The following Q&A with Rick Rule of Sprott Asset Management was originally published on Sprott's Thoughts by Henry Bonner.
What's going to happen with gold and silver?
They're going to be extremely volatile. But these are the sort of times where gold and silver have done very well over time. Remember, as my friend John Mauldin puts it, "We want to own things central bankers can't print." They can't print gold and silver.
Right now, we're seeing a classic move from one set of hands to another. For the last 10 years, the pricing of gold and silver has been determined by the futures markets -- not the physical markets. Futures markets are highly leveraged and momentum-driven. Currently, long leveraged carry trades by institutions are unwinding. The buyers are unleveraged individuals purchasing record amounts of physical gold and silver around the world. A number of central banks in developing countries are also adding to their gold bullion reserves.
The Reserve Bank of India is doing everything it can to constrain purchases by individuals of physical gold and silver. Government in India has historically done everything it can to impede access to legal gold and silver. The citizens themselves happily go into real markets that smuggle gold. I believe the government's efforts will fail.
What's your outlook on gold and silver if the Federal Reserve succeeds in putting an end to QE without triggering runaway inflation?
I don't know, but lower. I have substantial suspicions about the ability of the Federal Reserve to exit QE, however. What they are doing is liquefying the banks and issuing more debt than they can sell. Right now, new aggregate on-balance liabilities on the Federal level is $1.5 trillion per year. They finance that by selling $750 billion of debt, and by printing up $750 billion of debt which they use to buy existing bonds. The off-balance-sheet liabilities of the Treasury exceed $60 trillion and grow by about $4 trillion a year.
The idea that we are going to get through this without either defaulting on our obligations or inflating them away defies any rational analysis of the problem.
From my point of view you're safer with gold in your portfolio. Experts who follow the market closely, including Eric Sprott, but also Morgan Stanley and the big bullion banks, say that the 'anti-gold' – what you consider in place of gold – is the U.S. 10-year Treasury. Mainstream institutional investors say that gold is 'risk-on' and the 10-year Treasury is 'risk-off,' but I think that the world has it exactly confused. The U.S. Treasury -- the 'anti-gold' -- pays a 1.75% interest rate, which is well below the rate of inflation and assumes that there is no credit risk with regards to U.S. obligations. If nothing else, the lower interest rate lowers the cost – in terms of avoided cost – of owning gold.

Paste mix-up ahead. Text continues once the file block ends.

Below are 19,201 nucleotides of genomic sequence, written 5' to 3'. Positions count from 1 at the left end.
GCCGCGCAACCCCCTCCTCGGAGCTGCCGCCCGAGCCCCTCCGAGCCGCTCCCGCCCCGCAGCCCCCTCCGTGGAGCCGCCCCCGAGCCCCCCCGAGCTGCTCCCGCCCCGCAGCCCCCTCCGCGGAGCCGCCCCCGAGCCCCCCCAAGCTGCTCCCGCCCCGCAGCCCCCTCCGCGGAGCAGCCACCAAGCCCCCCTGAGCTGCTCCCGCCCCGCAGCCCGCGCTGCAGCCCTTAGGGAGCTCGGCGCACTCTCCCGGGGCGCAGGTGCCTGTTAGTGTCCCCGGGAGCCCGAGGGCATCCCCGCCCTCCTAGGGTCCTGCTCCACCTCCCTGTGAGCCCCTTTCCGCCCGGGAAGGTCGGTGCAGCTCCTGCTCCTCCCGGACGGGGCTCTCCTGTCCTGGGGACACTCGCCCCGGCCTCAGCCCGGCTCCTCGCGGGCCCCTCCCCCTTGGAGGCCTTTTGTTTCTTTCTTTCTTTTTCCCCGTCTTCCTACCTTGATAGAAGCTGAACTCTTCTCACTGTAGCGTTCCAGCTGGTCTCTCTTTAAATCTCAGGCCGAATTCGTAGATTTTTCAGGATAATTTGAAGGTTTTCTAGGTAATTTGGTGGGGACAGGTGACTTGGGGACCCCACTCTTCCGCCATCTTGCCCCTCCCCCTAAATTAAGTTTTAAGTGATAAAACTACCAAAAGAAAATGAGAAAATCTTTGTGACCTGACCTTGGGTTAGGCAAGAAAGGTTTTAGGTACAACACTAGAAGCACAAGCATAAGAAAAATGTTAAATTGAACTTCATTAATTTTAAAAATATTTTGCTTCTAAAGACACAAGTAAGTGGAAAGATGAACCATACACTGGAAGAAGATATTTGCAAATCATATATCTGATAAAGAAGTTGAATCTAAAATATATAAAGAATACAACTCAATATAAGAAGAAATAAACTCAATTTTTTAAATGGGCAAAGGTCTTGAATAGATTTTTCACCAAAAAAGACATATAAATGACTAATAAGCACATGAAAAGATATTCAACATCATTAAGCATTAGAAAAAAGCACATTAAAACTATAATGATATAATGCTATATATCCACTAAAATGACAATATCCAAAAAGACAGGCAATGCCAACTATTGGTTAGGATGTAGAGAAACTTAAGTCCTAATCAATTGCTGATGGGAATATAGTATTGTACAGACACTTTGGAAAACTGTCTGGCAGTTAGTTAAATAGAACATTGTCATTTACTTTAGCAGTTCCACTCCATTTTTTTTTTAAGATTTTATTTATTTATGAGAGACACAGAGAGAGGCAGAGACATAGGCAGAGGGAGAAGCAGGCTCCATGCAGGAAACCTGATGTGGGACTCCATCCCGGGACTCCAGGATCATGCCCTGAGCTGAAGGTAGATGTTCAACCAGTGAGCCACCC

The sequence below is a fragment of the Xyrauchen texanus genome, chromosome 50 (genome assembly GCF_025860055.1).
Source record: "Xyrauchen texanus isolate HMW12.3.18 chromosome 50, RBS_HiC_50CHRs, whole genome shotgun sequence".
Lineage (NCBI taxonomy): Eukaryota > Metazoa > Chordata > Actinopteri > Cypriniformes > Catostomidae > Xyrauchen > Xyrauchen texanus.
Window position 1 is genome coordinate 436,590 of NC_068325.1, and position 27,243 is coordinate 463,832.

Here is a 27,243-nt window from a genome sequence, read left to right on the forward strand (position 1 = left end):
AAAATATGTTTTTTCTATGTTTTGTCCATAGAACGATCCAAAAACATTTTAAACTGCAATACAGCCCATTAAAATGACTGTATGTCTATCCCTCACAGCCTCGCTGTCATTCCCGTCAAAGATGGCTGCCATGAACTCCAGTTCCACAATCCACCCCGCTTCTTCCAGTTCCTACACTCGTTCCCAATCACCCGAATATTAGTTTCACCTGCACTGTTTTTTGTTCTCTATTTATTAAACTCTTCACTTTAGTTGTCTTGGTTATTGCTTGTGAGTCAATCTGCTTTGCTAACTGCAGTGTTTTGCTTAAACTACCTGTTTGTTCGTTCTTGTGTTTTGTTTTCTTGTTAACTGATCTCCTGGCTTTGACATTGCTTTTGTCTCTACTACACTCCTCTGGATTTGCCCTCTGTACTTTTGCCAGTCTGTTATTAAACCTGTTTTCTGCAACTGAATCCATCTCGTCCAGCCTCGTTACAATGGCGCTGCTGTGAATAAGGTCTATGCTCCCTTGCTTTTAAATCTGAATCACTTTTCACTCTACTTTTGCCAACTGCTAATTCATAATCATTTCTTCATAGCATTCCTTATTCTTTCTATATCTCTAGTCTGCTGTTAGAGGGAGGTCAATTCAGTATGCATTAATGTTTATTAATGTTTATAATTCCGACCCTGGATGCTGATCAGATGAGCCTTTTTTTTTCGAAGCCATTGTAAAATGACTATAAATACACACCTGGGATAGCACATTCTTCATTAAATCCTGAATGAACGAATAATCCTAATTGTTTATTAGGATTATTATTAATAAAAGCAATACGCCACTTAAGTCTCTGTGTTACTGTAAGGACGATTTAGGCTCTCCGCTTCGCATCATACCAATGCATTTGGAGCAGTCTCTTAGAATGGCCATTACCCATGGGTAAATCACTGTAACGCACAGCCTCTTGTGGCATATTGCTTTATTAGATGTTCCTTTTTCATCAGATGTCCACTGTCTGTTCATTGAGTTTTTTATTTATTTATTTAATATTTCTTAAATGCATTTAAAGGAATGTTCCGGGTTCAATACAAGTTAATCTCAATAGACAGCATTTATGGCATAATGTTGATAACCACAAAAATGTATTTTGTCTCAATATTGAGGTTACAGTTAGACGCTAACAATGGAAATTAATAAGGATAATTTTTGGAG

Are you concerned that the government will put in place price controls or confiscate gold at some point in the future?
I think that the risk of that is relatively low given the transportability of wealthy today. They would have to put currency controls in place first, in which case we would all have greater concerns than the price of gold or gold equities. You can buy certificated instruments that hold gold outside the U.S., which may help protect you depending on how the law was enacted.
Will investors continue to look to the U.S. as a safe-haven for investments? Where should I invest if the U.S. is no longer safe?
The US dollar is the worst currency in the world – except all the others. The US dollar is the most liquid currency on the planet. As bad as we are in the US, we started off from a very good place. Compared to the Euro or to the Yen, we're in pretty good shape.
But the ultimate outlook for the dollar remains bleak. The Western World is going to have a very difficult time with the debt burden that we have taken on to sustain our standard of living over the last 30 years, and that is going to have dire consequences for the dollar.
What types of investments make sense? I think you have to have some cash, despite the fact that your purchasing power will decline every year. You need to have bullion to hedge your cash. I think those of you who can afford to speculate will get some extraordinary bargains in the next 6 months, and I suspect that the very volatility that I see in the next 6 months will give investors a once in 20-year opportunity to buy high quality natural resource and infrastructure stocks at once in 20-year style prices.
Are any gold or silver miners stockpiling their production until precious metals prices go up? Why don't more gold and silver miners do this?
Sadly, most gold and silver mining managers don't believe in their product. They do not necessarily believe that gold and silver are money. Eric Sprott tried to convince many mining companies to hold their working capital in precious metals without success.
In my opinion, the 20-year bear market in mining from 1982 to 2002 did not attract the best and brightest management teams. That's not to say that there aren't bright minds. But when gold goes from $250 per ounce to $1,250 per ounce and per-share cash flow goes down, the bulk of the businesses may be management-challenged.
What should I be buying now? Bullion or mining shares?
If you think that the metals prices are going up, own the metal – not the miners. Own the miners because you think that there is something intrinsic to them that will take them higher. So, to begin with, own cash and the metals. Buy the miners if you can withstand -- financially and psychologically -- the risks and the volatility of the sector. Take particular attention, if you're an accredited investor, to the private placements and the full warrants that should someday be coming to us.